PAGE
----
JE Oh, they want to tear it down because of the World Cup, I didn’t realize that.
TD They’re supposed to have it totally flattened, just green land, and to put up a huge screen to project the World Cup on, exactly where the Palast is. So they have to hurry up.
JE There are a lot of places to put up a screen in Berlin. It sounds like the same kind of popular uprising that led to bringing down the wall is now happening to keep up the Palast.
TD Maybe, maybe, but it’s an ambivalent thing, for a lot of people.
JE Well, I was reading the “ABCs of TCD,” and the author Mark Godfrey describes the reflective windows of Palast der Republik as the center of the GDR government, as keeping the oppressive regime concealed. But from what I’ve heard about it, it’s also where they had a lot of their festivals. I thought it was a place many East Germans remember fondly . . .
TD No, it’s not actually. They had a lot of cultural activities there, but it was an enforced cultural thing. The government only ever met 28 times in the Palast, but it is still very symbolic of the GDR. And even Thomas Scheibitz doesn’t love what the building represents, but I think what he wanted to say was that Berlin lacks a decent contemporary art space. So that was his politics, it wasn’t him trying to keep the Palast open out of fondness but perhaps saying, This building functions, why not use it.
JE You said once, “Everything that excites me no longer functions in its own time.” I respond to that myself, because a lot of my work is about obsolescence, about ruins. I grew up in Detroit and so, at a very young age, was put on intimate terms with entropy. Places of decay used to depress me incredibly, when I was nine to 12 years old. And sometimes I couldn’t even bare to look in junkyards and vacant lots. And for some reason now, nothing pleases me more than looking at a junkyard or a vacant lot or ruined building. I don’t know how that changed, but when you speak about that in your work and how you respond to Teignmouth Electron, Donald Crowhurst’s beached catamaran on Cayman Brac or the abandoned Bubble House, I can completely understand your fascination.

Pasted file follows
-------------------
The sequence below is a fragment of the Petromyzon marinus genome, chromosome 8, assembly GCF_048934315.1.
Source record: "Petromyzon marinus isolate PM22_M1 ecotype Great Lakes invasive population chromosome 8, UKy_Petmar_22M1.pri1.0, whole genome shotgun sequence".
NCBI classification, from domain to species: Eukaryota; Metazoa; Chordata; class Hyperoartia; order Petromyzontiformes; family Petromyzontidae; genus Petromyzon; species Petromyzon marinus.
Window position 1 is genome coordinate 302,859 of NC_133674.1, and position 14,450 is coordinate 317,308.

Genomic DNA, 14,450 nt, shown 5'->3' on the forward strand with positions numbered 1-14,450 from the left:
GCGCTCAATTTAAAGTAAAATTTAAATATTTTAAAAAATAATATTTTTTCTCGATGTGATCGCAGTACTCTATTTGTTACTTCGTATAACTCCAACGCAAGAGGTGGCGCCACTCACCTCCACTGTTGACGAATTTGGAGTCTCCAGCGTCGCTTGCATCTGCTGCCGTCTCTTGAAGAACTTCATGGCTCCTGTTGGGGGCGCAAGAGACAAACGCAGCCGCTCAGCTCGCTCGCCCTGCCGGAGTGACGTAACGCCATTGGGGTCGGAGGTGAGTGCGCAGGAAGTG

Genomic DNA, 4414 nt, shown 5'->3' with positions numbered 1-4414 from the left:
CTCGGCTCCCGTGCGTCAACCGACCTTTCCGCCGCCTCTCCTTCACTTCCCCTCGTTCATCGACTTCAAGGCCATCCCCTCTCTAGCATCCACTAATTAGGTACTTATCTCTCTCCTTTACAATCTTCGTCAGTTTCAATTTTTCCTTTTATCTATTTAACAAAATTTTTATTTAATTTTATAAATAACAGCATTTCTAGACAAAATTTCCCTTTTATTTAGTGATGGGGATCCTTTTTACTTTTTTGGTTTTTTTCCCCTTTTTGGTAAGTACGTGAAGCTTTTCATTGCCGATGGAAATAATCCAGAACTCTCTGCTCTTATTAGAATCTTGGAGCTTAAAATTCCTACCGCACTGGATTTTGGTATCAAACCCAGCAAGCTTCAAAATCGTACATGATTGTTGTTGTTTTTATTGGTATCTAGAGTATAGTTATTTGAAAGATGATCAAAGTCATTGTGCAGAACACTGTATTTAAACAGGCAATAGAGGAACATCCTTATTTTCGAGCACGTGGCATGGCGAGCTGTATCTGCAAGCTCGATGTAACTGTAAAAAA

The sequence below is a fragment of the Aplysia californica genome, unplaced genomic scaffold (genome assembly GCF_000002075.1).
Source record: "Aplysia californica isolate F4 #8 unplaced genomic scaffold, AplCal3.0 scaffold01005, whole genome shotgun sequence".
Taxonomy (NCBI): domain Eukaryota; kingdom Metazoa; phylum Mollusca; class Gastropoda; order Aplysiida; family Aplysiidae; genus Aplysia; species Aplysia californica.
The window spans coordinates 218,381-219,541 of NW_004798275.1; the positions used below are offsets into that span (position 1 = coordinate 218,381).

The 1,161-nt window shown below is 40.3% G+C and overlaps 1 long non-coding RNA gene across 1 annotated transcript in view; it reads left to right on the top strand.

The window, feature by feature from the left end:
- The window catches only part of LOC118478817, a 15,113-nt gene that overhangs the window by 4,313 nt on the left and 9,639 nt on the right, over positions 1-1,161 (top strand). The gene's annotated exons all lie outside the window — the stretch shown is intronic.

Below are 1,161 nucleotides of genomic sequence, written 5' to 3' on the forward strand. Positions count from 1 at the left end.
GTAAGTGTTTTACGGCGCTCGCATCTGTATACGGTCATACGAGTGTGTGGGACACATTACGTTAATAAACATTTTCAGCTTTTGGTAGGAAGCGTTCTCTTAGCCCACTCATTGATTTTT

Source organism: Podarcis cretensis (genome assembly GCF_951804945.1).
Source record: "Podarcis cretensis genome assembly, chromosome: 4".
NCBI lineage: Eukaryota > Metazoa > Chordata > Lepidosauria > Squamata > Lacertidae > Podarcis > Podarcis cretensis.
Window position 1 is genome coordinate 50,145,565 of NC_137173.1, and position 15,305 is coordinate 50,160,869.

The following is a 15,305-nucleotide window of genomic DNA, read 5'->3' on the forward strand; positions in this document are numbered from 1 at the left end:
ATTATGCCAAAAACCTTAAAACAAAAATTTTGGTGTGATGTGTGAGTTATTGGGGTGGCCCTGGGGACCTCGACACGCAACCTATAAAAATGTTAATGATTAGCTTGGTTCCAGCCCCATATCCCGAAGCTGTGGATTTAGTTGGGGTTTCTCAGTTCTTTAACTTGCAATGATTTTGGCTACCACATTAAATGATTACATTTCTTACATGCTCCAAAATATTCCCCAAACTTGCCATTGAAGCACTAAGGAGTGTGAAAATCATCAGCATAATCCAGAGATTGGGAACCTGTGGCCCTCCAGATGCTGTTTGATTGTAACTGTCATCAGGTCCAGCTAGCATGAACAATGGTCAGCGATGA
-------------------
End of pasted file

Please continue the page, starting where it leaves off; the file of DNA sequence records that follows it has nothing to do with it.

TD It’s an amazing memory for you to have, of those sort of places that once depressed you. I think about structures like the Bubble House or the Teignmouth Electron as futuristic. They were not of the normal build when they were constructed, so they were not contemporary. And I don’t know when they ever sat comfortably in their own time.
JE So, you’re just going to stay in Berlin for the rest of your life? You’ve settled there, you have an apartment, you have a child. Going to put some personal history in here.
TD (laughter) Cram in the personal history. Well we’ve lost some of our major friends, who have gone off to far-flung places like Chicago.
JE But otherwise?
TD Otherwise, for the time being, it’s nice. It’s snowing here.
JE We haven’t really talked about anything really, except coincidence, but we’re over our time. If we talk longer, the transcript will get too long.
TD Are you at home?
JE I’m at home in my living room.
TD Okay, so are we going to hang up?
JE I think that would be prudent. (laughter)
TD Can’t we end it a while ago?
JE End at something we said a while ago? Yeah, I’m sure we will. I don’t want my anguish to be on tape.
TD Your anguish?
JE My anguish, yes. I don’t want it to be on tape, so I’m going to hang up.
—Jeffery Eugenides is the author of the novels The Virigin Suicides (1993) and Middle Sex (2002, both Farrar, Straus & Giroux). He is the recipient of many awards, including fellowships from the Guggenheim Foundation and the National Endowment for the Arts and Writing Writers’ Award. In addition to being shortlisted for the National Book Critics Circle Award, France’s Prix Medici, and the International IMPAC Dublin Literary Award, Middlesex was awarded the 2003 Pulitzer Prize for Fiction and the WELT-Literaturpreis of Germany.